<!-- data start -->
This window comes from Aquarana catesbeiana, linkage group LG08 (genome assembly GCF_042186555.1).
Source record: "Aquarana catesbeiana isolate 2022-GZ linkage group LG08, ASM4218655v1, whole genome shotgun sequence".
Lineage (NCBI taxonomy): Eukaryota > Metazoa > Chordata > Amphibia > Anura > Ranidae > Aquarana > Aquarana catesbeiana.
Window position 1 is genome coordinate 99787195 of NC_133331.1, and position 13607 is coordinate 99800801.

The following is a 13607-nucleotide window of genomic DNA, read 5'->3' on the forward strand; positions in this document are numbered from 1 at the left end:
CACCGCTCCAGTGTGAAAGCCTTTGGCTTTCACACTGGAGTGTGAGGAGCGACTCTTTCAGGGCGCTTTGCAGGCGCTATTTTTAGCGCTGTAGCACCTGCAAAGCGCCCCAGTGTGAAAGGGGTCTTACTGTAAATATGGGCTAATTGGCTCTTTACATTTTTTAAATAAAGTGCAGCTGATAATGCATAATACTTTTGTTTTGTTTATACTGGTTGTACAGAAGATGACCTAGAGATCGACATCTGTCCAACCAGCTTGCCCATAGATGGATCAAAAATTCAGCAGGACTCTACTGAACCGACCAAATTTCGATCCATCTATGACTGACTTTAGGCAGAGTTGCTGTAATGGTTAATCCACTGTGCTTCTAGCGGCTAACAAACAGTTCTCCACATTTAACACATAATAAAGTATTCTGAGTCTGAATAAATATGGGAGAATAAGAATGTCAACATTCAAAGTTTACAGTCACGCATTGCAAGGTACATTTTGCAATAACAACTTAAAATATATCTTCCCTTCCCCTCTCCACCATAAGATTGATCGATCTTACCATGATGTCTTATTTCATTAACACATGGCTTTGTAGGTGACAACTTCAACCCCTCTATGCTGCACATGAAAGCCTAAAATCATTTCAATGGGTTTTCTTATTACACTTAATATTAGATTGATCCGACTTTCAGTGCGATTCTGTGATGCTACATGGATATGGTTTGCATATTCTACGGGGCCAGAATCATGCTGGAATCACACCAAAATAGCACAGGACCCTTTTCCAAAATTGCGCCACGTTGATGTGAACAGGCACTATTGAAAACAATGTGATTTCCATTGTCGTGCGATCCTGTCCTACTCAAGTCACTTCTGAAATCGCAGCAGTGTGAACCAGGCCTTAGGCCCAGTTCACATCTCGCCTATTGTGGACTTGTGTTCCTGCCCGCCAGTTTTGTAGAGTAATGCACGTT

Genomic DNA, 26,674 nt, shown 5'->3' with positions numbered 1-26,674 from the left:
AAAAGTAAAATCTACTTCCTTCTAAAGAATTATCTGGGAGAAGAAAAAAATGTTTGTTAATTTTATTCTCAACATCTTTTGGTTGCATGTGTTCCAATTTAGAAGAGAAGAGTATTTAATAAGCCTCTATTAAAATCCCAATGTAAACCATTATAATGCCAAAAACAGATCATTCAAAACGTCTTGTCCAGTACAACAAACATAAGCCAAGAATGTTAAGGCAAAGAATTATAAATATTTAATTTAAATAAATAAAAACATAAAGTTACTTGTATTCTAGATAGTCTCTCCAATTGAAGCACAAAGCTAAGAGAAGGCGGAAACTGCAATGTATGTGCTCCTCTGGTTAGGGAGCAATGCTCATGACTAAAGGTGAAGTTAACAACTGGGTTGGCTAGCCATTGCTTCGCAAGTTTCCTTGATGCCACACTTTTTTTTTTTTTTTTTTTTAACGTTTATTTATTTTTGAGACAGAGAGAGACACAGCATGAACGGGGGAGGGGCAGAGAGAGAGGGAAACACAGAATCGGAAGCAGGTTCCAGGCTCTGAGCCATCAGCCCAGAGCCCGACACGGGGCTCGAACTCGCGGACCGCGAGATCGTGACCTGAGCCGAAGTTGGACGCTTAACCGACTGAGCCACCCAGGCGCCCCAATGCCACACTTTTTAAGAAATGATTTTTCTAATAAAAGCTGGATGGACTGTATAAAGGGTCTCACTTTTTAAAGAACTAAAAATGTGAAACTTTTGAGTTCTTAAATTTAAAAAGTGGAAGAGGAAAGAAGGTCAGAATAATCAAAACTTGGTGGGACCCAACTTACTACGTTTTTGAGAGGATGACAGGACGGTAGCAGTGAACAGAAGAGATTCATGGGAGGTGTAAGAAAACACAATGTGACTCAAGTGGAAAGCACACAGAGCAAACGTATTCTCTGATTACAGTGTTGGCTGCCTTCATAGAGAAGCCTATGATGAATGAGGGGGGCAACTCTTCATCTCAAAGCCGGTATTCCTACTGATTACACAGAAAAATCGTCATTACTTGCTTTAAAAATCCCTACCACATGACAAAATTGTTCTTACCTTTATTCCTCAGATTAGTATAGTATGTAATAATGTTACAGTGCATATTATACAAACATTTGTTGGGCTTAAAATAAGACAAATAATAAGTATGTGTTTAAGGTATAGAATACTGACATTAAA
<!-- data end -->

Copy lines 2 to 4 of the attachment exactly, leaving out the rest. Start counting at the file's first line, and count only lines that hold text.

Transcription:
Source record: "Aquarana catesbeiana isolate 2022-GZ linkage group LG08, ASM4218655v1, whole genome shotgun sequence".
Lineage (NCBI taxonomy): Eukaryota > Metazoa > Chordata > Amphibia > Anura > Ranidae > Aquarana > Aquarana catesbeiana.
Window position 1 is genome coordinate 99787195 of NC_133331.1, and position 13607 is coordinate 99800801.